When copywriting needs to take a reality check

Business owners need copy that doesn’t just talk the talk

On The Apprentice, there’s usually an episode where the candidates produce an ad or a piece of marketing. They’ll labour over something fluffy and creative, only for Sir Alan to throw it back in their faces because it, “looks pretty but doesn’t bloody-well sell anyfing”. And he’ll have a point.

It happens all the time, even in established creative agencies, and copy is usually the culprit. It’s frustrating, because copy is the sharpest tool in the box when it comes to selling.

Commercial realities

I work with a lot of business owners and they always have one eye on the bottom line. And that’s fair enough. They take risks, work late, manage staff and live with incredible stress; it’s their privilege to count every pound coming in – and to watch every penny going out. When it comes to marketing, they need ROI.

Simon Duce is the MD of ARPM, a successful lettings management business that serves the property industry: “Getting ‘bang for my buck’ is massively important. There are so many ways of marketing your business services or products these days; you want to ensure that you get good value for money and a return… I’ve run campaigns that have had no effect and it’s been very frustrating. A waste of money and a waste of time.”

Crash-test the concept

I’m not suggesting that every company takes the ‘ASDA approach’ and markets purely on price, but show me a business that can turn a profit from a TV ad with a drumming gorilla and I’ll show you 1,000 that can’t.

The commercial reality for most companies lies somewhere in between, and that’s where the creativity in copy comes in to play. It’s about finding new ways to get the message across within the constraints of a challenging brief.

Says Simon: “There are a lot of poor marketing approaches and campaigns that have not been thought through. And naturally these get low returns. I also find that the ‘less is more’ approach works for me. The fewer words you can use – but make them powerful and thought-provoking – the bigger the ‘hook’ you will have to generate enquiries. It is so easy (and we have been guilty of this) to just put too many words down on a marketing campaign which ends up losing its ‘hook’.”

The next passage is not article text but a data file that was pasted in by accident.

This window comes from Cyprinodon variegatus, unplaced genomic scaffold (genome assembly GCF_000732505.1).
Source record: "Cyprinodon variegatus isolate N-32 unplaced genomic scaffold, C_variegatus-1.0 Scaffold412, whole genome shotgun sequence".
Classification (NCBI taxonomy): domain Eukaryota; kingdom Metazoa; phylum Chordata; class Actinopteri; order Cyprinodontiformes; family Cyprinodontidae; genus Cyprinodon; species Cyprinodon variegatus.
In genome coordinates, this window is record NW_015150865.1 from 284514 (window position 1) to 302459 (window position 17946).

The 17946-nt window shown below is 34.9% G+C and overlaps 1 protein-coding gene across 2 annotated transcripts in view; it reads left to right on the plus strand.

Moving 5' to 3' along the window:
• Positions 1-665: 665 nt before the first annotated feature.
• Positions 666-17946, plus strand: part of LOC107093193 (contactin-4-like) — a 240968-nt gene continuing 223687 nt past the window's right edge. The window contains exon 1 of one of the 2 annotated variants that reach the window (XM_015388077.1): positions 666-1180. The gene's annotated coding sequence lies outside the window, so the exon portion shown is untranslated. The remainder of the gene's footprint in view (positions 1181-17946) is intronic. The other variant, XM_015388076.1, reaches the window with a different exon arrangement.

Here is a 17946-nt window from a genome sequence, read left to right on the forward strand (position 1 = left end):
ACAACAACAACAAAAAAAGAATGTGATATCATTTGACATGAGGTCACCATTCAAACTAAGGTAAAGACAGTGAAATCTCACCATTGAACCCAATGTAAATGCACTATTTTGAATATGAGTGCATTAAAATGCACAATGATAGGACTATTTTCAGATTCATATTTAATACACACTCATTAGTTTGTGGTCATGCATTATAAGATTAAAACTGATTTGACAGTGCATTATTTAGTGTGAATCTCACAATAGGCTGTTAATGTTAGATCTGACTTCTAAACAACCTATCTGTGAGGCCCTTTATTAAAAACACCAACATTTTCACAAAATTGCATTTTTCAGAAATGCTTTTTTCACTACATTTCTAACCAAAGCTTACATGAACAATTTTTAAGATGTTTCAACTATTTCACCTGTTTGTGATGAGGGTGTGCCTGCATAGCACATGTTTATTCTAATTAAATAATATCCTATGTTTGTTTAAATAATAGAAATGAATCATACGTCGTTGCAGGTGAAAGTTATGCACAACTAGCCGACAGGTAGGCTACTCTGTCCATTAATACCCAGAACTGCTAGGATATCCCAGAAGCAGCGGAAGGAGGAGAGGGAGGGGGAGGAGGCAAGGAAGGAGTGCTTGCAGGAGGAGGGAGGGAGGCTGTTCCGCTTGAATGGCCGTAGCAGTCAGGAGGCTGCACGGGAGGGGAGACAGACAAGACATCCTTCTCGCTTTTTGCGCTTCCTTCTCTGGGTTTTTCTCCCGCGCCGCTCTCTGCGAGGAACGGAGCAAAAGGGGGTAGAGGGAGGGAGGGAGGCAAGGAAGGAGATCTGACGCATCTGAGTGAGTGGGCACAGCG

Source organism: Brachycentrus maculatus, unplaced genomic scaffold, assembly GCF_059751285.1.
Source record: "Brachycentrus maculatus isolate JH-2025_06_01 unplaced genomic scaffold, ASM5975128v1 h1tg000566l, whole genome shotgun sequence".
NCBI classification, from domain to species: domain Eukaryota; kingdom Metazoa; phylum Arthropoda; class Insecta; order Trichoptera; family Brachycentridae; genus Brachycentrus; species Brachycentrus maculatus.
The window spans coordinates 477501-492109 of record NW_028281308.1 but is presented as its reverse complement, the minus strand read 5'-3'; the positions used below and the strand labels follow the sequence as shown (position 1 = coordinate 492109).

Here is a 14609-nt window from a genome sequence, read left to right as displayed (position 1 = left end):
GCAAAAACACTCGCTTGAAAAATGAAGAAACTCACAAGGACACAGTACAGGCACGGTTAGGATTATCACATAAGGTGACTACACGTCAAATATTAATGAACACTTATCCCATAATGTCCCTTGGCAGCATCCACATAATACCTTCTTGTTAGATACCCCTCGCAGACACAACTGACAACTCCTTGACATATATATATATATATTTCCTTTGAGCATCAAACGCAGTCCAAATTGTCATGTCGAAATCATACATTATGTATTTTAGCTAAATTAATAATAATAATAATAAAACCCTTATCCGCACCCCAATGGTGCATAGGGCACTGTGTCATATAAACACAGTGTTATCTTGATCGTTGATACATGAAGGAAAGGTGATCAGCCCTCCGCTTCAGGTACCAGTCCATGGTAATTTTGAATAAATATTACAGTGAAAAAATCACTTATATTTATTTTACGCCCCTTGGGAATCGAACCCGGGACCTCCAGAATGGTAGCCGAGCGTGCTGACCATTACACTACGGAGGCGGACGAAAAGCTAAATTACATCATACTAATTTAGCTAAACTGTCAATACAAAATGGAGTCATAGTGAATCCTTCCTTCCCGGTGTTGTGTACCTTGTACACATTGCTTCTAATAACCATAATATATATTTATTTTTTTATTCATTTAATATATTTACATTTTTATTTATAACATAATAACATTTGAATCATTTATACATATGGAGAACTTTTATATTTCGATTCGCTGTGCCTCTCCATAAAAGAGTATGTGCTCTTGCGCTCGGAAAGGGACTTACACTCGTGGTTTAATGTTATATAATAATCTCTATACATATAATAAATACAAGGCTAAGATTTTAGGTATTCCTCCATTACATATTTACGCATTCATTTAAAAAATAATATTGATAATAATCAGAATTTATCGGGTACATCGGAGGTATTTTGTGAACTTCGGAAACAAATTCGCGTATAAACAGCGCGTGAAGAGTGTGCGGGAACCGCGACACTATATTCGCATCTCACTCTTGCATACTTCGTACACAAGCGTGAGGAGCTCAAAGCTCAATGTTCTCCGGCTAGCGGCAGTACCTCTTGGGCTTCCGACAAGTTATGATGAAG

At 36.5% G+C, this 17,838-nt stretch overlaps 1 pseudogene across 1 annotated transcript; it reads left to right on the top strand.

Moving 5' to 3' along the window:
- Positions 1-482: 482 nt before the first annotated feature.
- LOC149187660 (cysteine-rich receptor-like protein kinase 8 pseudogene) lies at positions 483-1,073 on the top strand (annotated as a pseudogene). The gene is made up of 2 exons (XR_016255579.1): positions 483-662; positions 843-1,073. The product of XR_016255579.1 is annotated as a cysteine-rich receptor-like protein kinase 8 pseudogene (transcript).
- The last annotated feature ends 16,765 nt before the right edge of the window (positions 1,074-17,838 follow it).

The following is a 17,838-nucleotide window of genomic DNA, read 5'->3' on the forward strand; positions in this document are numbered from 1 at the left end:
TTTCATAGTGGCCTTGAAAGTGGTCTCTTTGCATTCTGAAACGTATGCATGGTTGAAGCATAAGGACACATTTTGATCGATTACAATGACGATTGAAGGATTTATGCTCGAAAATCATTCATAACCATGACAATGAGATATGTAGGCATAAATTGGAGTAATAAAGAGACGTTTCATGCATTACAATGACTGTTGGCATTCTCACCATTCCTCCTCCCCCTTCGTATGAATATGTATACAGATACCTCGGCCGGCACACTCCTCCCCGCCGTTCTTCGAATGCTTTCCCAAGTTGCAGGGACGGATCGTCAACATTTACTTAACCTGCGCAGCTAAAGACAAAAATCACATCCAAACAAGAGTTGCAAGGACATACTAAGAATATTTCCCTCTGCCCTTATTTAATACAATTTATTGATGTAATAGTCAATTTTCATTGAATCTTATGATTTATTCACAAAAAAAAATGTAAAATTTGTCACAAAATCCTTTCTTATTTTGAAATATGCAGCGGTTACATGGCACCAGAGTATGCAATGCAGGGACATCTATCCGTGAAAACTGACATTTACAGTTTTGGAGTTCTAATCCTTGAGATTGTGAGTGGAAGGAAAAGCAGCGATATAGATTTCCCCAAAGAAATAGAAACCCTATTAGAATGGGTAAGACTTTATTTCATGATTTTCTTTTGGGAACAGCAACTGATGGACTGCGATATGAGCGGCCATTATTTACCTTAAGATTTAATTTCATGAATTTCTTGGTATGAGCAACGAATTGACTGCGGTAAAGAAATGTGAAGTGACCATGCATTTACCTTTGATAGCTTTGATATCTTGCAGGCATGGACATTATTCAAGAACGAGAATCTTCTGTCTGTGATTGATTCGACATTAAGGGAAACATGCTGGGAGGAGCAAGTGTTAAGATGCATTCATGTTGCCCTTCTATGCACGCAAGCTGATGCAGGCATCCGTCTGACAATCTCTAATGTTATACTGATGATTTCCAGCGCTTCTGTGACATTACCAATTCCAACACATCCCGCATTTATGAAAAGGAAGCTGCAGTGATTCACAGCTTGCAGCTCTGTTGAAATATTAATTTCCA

Admittedly, I’ll often come up with a DM, advertising or marketing concept that I’ll feel smug about – it might even get a few high fives in the studio – but later I’ll take a good, hard look at it and realise that it just doesn’t sell. (And to be clear, as in life, selling is about much more than just closing.)

The bottom line

For business owners like Simon, marketing campaigns live or die by the quality of the concept and the power of the written word; a great idea that’s been well executed and carries a strong call to action is about as good as it gets.

There’s no shame in producing something that (essentially) says: ‘Here’s what we’re selling, here’s why you need it and here’s where you can buy it’. It’s my job to convey that message in all sorts of different ways for all sorts of different businesses. And thankfully for me, there’s no limit to imagination and the English language offers infinite possibilities.

Or in other words: I’ve got the tools to “bloody-well sell anyfing”.

Notes and disclaimers

1)  Of course, copywriting isn’t just about selling. Words are used to engage, motivate, inform, entertain, build relationships, and carry out all sorts of wonderful tasks.

2)  Yeah, that bit about the gorilla TV ad is trite, but you get my point.

3) Thanks to Simon Duce for his comments. http://arpm.co.uk/